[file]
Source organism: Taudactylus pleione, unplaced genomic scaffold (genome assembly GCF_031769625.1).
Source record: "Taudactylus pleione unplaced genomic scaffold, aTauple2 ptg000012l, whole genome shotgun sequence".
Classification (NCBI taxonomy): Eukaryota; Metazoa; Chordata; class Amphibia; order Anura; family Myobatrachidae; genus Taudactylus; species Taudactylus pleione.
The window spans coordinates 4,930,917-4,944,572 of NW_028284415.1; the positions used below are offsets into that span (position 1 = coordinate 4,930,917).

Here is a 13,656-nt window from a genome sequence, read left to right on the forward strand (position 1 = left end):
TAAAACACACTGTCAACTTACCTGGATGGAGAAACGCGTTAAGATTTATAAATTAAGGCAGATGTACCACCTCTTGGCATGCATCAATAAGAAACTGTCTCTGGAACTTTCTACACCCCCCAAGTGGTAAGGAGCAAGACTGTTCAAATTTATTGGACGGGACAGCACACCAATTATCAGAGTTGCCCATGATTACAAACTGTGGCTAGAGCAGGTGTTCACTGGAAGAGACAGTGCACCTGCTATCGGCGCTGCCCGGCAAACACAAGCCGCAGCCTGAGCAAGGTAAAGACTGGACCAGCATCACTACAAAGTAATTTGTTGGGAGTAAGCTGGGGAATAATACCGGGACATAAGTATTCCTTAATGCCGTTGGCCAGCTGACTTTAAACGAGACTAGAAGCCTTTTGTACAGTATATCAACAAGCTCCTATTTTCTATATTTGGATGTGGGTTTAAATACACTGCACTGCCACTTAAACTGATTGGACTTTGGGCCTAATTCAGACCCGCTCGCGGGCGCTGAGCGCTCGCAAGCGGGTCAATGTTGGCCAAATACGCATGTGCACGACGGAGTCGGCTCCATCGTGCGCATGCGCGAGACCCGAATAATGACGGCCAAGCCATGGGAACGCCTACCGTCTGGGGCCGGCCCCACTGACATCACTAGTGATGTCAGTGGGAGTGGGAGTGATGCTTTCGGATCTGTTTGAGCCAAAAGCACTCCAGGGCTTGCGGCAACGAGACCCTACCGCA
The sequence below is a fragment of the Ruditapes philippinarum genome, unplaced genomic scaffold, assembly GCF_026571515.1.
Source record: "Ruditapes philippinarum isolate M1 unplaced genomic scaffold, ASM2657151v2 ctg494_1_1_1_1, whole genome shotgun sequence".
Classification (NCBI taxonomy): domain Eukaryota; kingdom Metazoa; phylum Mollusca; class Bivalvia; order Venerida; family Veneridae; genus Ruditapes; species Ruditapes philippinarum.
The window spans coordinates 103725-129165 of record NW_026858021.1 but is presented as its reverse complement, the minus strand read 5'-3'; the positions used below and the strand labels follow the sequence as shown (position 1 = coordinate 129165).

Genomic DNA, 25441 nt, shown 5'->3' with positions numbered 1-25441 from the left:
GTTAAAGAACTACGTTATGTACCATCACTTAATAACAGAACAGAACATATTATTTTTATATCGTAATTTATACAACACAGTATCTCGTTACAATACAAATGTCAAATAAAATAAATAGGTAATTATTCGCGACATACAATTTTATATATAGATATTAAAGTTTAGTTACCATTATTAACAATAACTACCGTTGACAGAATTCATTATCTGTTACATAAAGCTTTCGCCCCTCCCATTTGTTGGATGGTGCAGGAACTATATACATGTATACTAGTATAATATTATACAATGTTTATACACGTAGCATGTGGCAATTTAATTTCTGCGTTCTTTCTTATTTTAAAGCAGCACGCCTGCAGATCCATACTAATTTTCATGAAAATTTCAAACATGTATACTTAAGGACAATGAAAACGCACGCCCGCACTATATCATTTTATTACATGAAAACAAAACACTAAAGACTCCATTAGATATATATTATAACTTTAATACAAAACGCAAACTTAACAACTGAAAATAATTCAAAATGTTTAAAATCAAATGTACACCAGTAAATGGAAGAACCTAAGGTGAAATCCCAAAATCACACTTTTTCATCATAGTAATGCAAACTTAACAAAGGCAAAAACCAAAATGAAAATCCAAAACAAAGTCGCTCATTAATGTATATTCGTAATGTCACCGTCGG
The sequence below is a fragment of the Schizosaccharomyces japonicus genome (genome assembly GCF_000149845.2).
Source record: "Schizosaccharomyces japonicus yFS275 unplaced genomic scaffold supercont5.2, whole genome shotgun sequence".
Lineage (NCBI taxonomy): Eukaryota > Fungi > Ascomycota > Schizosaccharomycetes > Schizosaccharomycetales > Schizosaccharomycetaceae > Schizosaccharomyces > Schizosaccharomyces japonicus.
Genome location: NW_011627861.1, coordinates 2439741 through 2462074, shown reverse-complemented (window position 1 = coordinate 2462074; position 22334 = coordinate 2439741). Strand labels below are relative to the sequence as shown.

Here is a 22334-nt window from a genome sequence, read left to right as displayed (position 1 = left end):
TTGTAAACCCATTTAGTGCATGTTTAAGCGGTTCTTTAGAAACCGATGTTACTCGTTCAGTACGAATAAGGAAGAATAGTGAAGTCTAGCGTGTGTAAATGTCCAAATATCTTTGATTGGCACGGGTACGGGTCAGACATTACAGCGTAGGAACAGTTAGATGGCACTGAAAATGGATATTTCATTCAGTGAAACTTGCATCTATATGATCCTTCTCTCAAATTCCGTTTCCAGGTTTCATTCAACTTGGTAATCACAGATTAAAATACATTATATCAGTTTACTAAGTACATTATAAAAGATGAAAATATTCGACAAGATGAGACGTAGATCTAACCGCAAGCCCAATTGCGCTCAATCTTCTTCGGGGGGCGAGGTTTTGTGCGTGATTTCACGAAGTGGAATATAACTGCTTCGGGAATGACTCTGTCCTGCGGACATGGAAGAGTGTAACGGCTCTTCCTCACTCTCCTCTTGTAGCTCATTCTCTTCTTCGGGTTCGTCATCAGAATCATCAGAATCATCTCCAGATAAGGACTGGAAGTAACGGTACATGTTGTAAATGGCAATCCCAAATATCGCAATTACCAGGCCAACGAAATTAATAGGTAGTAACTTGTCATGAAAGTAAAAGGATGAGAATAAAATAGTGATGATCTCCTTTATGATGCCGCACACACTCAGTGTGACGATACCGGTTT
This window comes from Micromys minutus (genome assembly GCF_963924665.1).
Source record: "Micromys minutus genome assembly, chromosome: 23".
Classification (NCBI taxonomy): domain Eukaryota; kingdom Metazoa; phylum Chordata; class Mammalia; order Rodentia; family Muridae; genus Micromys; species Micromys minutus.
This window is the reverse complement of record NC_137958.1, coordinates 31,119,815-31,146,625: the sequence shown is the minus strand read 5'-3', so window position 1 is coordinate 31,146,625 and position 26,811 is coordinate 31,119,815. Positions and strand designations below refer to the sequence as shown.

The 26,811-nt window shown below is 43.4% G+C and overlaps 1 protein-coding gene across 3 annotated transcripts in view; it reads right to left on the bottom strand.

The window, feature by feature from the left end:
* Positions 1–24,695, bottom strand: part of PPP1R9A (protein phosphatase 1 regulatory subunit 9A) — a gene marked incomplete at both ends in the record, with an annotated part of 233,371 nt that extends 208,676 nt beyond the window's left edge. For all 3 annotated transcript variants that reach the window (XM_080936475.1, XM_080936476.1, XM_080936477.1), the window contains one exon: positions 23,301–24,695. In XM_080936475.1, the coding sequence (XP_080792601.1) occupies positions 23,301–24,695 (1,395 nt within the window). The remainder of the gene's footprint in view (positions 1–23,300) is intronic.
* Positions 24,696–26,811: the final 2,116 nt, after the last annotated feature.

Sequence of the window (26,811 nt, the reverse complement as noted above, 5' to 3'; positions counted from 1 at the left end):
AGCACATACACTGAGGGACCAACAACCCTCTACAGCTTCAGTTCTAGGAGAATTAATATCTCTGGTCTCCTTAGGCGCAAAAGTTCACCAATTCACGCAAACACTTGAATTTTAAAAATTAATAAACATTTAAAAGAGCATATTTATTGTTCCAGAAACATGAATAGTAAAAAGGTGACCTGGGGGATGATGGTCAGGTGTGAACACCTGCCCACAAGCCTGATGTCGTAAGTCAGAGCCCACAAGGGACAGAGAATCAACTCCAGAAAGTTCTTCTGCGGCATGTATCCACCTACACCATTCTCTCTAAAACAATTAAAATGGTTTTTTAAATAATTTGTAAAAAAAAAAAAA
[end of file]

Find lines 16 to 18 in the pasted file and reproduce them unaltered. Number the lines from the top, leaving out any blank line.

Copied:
Genome location: NW_011627861.1, coordinates 2439741 through 2462074, shown reverse-complemented (window position 1 = coordinate 2462074; position 22334 = coordinate 2439741). Strand labels below are relative to the sequence as shown.

Here is a 22334-nt window from a genome sequence, read left to right as displayed (position 1 = left end):
TTGTAAACCCATTTAGTGCATGTTTAAGCGGTTCTTTAGAAACCGATGTTACTCGTTCAGTACGAATAAGGAAGAATAGTGAAGTCTAGCGTGTGTAAATGTCCAAATATCTTTGATTGGCACGGGTACGGGTCAGACATTACAGCGTAGGAACAGTTAGATGGCACTGAAAATGGATATTTCATTCAGTGAAACTTGCATCTATATGATCCTTCTCTCAAATTCCGTTTCCAGGTTTCATTCAACTTGGTAATCACAGATTAAAATACATTATATCAGTTTACTAAGTACATTATAAAAGATGAAAATATTCGACAAGATGAGACGTAGATCTAACCGCAAGCCCAATTGCGCTCAATCTTCTTCGGGGGGCGAGGTTTTGTGCGTGATTTCACGAAGTGGAATATAACTGCTTCGGGAATGACTCTGTCCTGCGGACATGGAAGAGTGTAACGGCTCTTCCTCACTCTCCTCTTGTAGCTCATTCTCTTCTTCGGGTTCGTCATCAGAATCATCAGAATCATCTCCAGATAAGGACTGGAAGTAACGGTACATGTTGTAAATGGCAATCCCAAATATCGCAATTACCAGGCCAACGAAATTAATAGGTAGTAACTTGTCATGAAAGTAAAAGGATGAGAATAAAATAGTGATGATCTCCTTTATGATGCCGCACACACTCAGTGTGACGATACCGGTTT